. . . the story a black female professor at the University of Dalhousie
By Mercy Hill
There is a saying that greatness in man is not just measured by the height he has attained, but by the depths from which he came. A soul, determined to achieve success in any area of endeavour will always succeed if he squarely faces any challenges life will throw at him, and ride on to success. There is hardly any great man who has not fought and conquered in a life battle. And as some would say, the fiercer the battle, the sweeter the victory.
Here is a story of a woman from a very humble background. She faced poverty in her early days. Her educational pursuits were severally threatened due to lack of funding and her dreams of being a professor seemed bleak. But eyes on the ball, she ignored all the noise and distractions around and pushed through to the top.
Today, she is a Professor of Computer Science at the University of Dalhousie. In this interview with Fides Reporter Mercy Hill, Prof. Rita Orji shares the story of her struggles and victories in life.
Good Morning, can you please introduce yourself?
My name is Rita Orji, a Professor of Computer Science at the University of Dalhousie. I am also a Nigerian born Canadian. Basically, I am originally from a town called Owerre in Enugu state Nigeria and right now, I am also from a town called Agbo.
How was your growing up like – your background, education, family etc?
I grew up in a very loving and close-knit family of nine children with my mum and dad. We are five girls and four guys and we are so close, doing things together. My late parents were neither educated nor rich. They were into farming and there was not that abundance of wealth. We basically had very tight budget to survive on, so, it was not that easy for them to afford our education. Being able to go to school was due to external support from my uncles and well-wishers from my community.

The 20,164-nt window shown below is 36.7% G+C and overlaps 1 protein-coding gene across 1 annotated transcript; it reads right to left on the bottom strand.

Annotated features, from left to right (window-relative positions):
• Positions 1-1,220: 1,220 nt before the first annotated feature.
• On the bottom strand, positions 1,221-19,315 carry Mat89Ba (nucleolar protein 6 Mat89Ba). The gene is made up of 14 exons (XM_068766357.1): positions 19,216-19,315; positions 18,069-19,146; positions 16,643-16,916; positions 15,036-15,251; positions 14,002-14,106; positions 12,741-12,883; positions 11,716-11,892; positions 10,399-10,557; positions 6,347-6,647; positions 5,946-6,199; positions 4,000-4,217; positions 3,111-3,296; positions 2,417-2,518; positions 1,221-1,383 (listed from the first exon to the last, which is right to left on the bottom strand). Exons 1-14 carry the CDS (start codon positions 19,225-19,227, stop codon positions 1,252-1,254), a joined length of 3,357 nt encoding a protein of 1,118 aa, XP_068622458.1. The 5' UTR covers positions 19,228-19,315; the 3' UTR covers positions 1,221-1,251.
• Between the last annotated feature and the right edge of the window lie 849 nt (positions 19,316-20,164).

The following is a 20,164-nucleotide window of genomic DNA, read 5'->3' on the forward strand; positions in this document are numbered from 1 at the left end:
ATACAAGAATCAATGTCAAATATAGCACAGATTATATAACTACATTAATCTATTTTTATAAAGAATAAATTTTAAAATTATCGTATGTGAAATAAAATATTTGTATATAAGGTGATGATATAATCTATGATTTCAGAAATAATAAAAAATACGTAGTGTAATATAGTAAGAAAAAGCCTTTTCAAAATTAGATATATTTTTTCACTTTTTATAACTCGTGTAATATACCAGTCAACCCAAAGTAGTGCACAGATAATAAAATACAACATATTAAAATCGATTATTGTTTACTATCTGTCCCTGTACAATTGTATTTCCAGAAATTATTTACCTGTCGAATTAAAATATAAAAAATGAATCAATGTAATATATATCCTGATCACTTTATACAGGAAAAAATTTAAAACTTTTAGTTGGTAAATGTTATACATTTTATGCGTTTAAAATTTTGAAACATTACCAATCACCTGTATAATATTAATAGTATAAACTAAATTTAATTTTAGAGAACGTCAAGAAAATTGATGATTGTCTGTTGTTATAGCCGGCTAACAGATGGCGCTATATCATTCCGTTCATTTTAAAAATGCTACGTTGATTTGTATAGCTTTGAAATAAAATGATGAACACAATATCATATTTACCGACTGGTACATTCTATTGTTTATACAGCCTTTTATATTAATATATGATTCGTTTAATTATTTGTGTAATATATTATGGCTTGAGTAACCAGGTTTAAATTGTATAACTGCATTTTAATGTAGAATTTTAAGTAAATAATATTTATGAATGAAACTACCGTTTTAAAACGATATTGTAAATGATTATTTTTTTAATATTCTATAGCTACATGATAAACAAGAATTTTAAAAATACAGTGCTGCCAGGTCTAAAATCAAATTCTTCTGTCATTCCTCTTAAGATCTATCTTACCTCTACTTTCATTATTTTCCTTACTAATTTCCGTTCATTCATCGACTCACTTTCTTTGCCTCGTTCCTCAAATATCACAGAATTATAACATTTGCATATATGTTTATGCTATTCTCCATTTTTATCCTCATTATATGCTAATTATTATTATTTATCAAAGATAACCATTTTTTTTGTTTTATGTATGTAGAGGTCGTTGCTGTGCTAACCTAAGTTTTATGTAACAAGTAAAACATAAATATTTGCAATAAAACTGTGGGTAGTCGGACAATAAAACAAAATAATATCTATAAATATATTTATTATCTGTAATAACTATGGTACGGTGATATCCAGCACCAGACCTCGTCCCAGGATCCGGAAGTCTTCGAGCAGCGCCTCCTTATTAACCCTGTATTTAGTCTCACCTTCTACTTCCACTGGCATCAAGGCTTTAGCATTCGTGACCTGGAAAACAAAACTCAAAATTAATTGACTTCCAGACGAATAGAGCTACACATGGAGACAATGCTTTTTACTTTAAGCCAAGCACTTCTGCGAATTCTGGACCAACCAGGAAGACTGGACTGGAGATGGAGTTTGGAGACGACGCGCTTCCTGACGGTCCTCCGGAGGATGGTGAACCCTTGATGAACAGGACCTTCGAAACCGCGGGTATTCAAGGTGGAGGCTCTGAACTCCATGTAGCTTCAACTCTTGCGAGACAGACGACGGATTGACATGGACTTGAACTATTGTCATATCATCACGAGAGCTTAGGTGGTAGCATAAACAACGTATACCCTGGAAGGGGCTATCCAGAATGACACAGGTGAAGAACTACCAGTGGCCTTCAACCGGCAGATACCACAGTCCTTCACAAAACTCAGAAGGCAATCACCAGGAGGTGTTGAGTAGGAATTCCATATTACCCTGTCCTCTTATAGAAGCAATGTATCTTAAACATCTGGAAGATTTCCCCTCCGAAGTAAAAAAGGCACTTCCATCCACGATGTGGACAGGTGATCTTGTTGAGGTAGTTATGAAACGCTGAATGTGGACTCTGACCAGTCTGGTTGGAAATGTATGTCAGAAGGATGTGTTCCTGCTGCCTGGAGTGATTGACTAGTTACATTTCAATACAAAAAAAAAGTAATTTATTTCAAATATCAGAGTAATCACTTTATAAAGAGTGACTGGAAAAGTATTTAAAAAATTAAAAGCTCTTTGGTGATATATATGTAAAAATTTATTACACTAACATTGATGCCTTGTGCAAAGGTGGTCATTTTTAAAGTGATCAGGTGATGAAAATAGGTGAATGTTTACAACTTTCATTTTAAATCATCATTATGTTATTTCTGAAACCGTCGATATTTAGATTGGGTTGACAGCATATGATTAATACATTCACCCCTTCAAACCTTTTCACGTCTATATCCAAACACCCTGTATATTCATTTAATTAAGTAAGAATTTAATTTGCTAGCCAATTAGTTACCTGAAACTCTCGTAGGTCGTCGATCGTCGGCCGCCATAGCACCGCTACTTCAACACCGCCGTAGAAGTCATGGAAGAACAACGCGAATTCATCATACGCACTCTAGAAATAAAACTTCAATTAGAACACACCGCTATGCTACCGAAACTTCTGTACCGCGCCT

Poverty aside, one thing I know about my parents is their habit of instilling in us the virtue of hardwork and contentment and trusting in ourselves. One thing I know I took from my parents is that they are contented, hardworking, honest and dedicated. They worked so hard as farmers and sometimes, there was little output from their efforts.
Amidst all our struggles then, I remember telling my friends that happenings around me were just a transition stage for me. I always had this big dream of being a professor, right from my early days. And even then there was no clue of when and how that would materialise, because in my village there were no professors. I am the first and only female professor presently. So my dream to become a professor, coupled with my desire to change the story of poverty in my family made me to follow my educational pursuits with determination.